Igniting the entrepreneurial spark in women
What can we learn from our African sisters?
The Global Entrepreneurship Monitor’s Women’s Entrepreneurship Report highlights some interesting paradoxes. One is that as countries become more developed, the less likely it is that a women will become entrepreneurs. Another is that as economies develop, women’s perception of their own entrepreneurial capabilities goes down.
What’s going on here? Why is it that as the standard of living rises, women are put off from going into business? Is it a gender issue? Is it education? Is it that with development comes bureaucracy and paperwork? Or is it because as we become middle class, everyone wants a profession? Even now getting your family fortune from “trade” is considered below par by the English upper crust — even though some of the biggest families made their initial fortunes from unspeakable trade.
Who knows what is putting women off becoming an entrepreneur but by not considering it an option, women are missing what could be their biggest opportunity in life — and a better option than a job.
My entrepreneurship education
I received my world class education in entrepreneurship from living in Africa. In Cairo I lived in an Italian building with a columned entrance and a caged lift near to Tahrir Square which was made famous by the Arab Spring. I had a corner apartment on the top floor and twice a week my cleaning lady, Om Nadia, my own personal Mary Poppins, magicked everything clean and tidy — no matter how I left it.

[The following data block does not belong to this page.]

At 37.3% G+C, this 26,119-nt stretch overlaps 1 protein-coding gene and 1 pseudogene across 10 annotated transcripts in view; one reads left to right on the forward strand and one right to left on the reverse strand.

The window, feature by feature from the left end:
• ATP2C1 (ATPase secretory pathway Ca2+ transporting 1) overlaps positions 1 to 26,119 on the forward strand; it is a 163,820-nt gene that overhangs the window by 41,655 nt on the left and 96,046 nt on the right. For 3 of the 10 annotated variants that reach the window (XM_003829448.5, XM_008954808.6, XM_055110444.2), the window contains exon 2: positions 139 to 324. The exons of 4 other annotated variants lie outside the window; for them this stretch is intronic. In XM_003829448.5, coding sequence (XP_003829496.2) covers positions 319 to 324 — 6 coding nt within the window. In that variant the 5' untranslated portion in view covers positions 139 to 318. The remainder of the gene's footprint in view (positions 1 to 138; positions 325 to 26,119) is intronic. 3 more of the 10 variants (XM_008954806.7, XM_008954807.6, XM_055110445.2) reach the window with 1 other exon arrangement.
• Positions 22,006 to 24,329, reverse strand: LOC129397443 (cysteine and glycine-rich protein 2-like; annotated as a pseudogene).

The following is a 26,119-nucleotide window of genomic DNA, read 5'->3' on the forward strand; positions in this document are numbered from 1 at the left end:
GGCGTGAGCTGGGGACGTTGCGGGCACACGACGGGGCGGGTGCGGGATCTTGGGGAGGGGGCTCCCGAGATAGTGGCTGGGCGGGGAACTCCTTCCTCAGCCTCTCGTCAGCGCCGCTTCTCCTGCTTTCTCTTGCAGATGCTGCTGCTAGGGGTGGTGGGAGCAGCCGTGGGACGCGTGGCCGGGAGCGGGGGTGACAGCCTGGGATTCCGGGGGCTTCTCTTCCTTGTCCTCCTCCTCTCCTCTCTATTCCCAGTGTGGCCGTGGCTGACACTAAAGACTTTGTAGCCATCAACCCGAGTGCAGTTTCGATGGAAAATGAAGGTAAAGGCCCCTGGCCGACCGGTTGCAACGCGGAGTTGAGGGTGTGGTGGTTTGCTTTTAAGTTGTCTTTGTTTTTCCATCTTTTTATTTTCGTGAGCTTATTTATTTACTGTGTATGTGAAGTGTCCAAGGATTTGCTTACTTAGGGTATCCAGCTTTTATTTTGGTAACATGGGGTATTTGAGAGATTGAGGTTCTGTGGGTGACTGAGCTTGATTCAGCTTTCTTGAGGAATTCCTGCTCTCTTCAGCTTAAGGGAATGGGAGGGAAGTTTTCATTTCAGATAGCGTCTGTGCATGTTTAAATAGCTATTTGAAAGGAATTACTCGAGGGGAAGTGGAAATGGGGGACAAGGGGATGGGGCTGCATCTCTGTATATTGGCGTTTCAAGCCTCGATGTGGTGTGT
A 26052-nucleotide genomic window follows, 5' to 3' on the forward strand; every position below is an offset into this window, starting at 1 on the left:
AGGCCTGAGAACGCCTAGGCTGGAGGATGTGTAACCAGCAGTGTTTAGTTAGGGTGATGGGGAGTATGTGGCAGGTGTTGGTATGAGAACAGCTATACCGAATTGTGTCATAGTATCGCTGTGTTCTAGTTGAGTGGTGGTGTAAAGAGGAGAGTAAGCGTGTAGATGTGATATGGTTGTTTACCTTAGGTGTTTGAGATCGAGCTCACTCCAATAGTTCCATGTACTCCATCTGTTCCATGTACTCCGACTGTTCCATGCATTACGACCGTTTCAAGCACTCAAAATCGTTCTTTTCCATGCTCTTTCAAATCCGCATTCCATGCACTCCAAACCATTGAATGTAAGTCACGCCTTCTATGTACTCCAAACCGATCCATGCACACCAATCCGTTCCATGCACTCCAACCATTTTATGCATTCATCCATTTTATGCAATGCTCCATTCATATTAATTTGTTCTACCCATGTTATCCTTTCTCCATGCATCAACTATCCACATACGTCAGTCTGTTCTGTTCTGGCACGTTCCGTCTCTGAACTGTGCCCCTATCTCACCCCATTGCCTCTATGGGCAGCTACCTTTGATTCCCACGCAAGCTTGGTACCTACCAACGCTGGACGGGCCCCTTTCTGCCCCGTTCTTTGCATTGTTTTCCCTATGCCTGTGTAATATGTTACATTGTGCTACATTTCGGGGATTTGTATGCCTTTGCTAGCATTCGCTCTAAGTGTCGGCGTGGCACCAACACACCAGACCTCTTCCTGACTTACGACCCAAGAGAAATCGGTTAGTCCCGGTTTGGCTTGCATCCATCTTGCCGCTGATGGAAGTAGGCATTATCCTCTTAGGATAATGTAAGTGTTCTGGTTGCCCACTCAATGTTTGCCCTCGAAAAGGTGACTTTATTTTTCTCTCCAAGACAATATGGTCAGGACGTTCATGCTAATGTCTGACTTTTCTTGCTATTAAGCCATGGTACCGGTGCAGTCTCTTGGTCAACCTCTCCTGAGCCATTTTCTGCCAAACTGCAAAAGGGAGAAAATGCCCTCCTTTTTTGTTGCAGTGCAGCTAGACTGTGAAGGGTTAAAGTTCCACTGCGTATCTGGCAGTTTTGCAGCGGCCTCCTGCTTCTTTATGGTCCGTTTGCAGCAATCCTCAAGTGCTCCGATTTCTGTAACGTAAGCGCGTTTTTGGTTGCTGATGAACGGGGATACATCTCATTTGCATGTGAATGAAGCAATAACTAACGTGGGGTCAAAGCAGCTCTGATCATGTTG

One day she made me a pitch: I should get a washing machine. Even though she could neither read nor write her plan was calculated down to the last piastre. By making modest monthly payments for a year I could get a washing machine which would mean she would have time to do even more cleaning.
The truth was that I could have bought the washing machine outright but she had put a lot of effort into the plan so I went along with it. I’m also sure that she, quite rightly, got a cut from the washing machine seller.
I went on to fund many other projects for her, her family and neighbours. Sometimes she invited me for lunch where I was treated like a celebrity. She and her four children lived in a single room in a crumbling building in one of Cairo’s notorious slums. As I sat on the only chair a stream of people came to personally thank me for lending them money. Now it’s called micro-financing.
Your money’s lazy
A few years later I was working in Sierra Leone where Mrs Buck was helping me and my baby son in our house. Freetown was tough — the government was in free fall; there was no electricity or water; armed robberies were common and most likely sanctioned by the army because soldiers hadn’t been paid; rebel attacks were on the rise. And if that wasn’t enough, the deadly spectre of malaria was always there.